Decolonize ALL The Things

The UNsettling reflections of a Decolonial Scientist in a Constant State of Rage

Critical Thinking Series: Reading As The Arena Of Critical Thinking

May 19, 2017


This article covers the crucial role of reading to critical thinking.  If you don’t understand the benefits of reading or why it is useful to you and crucial for your own self development then you aren’t likely to take advantage of reading lists which are crucial to sustaining an anti-colonial political awareness to then apply to your actions.  Below  I discuss the importance of reading to critical thinking and praxis.  One of the greatest benefits of the methods of critical inquiry is NOT so you can argue with others but for you to argue with YOURSELF.  Its for you to challenge yourself and better understand WHY you’re conflicted about a topic and see ways in which you can actively confront it and understand the implications of your own argument.  In this sense I present reading as an activity where we work out actionable and effective revolutionary change that generates agency, possibility, and understanding.   Continue Reading


Structure & Agency In Contemporary Social Theory

January 31, 2017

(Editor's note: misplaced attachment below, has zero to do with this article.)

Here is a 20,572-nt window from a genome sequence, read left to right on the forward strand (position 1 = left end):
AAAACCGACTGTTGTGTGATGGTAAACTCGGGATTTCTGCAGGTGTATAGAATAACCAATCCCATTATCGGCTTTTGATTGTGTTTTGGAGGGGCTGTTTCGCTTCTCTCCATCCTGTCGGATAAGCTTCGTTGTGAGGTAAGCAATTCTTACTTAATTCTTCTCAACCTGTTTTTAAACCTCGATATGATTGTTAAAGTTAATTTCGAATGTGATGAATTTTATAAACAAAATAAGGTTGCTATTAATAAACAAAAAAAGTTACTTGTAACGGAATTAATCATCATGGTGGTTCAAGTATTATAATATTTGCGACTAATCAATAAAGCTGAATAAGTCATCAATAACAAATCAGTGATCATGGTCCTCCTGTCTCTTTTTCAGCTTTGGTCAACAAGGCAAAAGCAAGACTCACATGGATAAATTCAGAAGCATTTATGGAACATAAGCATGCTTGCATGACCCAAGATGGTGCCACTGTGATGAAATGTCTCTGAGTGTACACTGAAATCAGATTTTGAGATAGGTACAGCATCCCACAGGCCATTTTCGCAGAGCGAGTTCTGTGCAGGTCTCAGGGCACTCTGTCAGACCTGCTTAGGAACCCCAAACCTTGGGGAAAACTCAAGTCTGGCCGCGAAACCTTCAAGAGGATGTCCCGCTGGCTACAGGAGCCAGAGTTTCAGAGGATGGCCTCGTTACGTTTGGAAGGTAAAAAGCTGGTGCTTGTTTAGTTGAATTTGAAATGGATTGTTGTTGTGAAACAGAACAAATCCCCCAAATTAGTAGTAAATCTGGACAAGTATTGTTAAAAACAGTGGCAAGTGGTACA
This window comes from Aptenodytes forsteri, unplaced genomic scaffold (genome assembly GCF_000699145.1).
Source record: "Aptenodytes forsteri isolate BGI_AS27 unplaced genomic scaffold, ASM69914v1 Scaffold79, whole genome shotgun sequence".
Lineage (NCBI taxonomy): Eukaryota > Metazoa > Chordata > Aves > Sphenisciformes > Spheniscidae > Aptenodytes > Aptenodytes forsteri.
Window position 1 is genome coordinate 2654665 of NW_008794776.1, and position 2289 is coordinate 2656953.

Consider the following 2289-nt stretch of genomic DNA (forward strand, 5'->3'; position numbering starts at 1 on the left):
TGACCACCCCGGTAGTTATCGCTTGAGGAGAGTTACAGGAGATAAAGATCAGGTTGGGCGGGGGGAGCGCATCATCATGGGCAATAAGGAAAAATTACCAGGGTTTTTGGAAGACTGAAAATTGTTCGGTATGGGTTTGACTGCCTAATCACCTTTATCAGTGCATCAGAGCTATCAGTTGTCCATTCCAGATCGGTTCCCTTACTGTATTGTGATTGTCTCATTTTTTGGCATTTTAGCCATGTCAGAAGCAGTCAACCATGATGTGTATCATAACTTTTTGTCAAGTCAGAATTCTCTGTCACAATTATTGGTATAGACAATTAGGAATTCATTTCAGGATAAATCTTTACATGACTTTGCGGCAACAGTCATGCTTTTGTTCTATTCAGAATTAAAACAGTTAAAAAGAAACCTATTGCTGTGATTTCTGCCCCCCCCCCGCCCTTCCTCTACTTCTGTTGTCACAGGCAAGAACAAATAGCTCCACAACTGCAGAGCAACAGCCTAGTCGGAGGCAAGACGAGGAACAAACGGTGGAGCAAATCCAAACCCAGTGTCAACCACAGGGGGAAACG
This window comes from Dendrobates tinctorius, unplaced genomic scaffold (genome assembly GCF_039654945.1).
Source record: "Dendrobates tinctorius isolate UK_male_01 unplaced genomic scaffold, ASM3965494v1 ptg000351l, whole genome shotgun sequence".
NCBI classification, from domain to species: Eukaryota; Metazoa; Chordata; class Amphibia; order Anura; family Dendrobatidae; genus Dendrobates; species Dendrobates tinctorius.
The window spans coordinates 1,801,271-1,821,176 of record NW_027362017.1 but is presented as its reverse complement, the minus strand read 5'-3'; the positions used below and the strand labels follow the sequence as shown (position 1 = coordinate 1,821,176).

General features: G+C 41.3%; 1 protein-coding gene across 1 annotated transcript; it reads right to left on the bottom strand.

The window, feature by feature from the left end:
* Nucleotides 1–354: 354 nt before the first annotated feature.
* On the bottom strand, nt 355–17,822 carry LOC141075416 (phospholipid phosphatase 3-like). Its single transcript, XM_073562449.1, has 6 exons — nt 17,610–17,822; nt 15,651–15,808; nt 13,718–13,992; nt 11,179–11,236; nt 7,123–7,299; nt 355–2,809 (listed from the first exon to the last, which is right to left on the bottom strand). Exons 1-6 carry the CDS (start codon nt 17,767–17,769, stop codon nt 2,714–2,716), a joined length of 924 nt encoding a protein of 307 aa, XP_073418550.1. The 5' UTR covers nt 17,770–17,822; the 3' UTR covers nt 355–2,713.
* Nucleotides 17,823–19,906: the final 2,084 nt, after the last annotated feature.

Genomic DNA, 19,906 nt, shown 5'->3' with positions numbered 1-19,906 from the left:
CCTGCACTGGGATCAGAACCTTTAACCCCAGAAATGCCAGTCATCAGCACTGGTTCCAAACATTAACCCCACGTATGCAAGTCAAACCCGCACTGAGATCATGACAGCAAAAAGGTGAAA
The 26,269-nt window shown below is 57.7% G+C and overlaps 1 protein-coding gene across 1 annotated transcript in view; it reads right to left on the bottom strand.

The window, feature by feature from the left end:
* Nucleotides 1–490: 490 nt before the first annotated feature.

One of the main concerns of theorists of society in the 20th century has been the question of the relation between structure and agency.  Describe three different schools of thought in social theory (make sure that you identify the main figures in relation to that question and compare each school’s views on the possibilities of social change).


The enterprise of sociology is about trying to figure out social structures.  All of us think that we think independently and are autonomous individuals but there are structures in this world that contain, shape, and inform your actions.  Many of them are hidden to us and sociologists highlight their presence, actions, etc..  There is structure and then there is agency and sociology then studies how they interact with one another.  Below are three different schools of thought in social theory that question the relation between structure and agency: structuralism, symbolic interactionism, and post-structuralism.


Structuralism sees language as the site for the social world and where meaning is made through relational signification.  Understanding language as the center of any world view then the outside world is unintelligible to us or isn’t understood about the physical and/or social without the mediation of language.  We cannot have any idea about what the world is without the mediation of language.  The relationship between the signifier and sign is arbitrary.  The world of meaning then is constructed through a series of arbitrary relationships between the signifier and signified.  The relationship between signifier and signified has nothing to do with the physical world and is just a contract between communities that generates that system of meaning.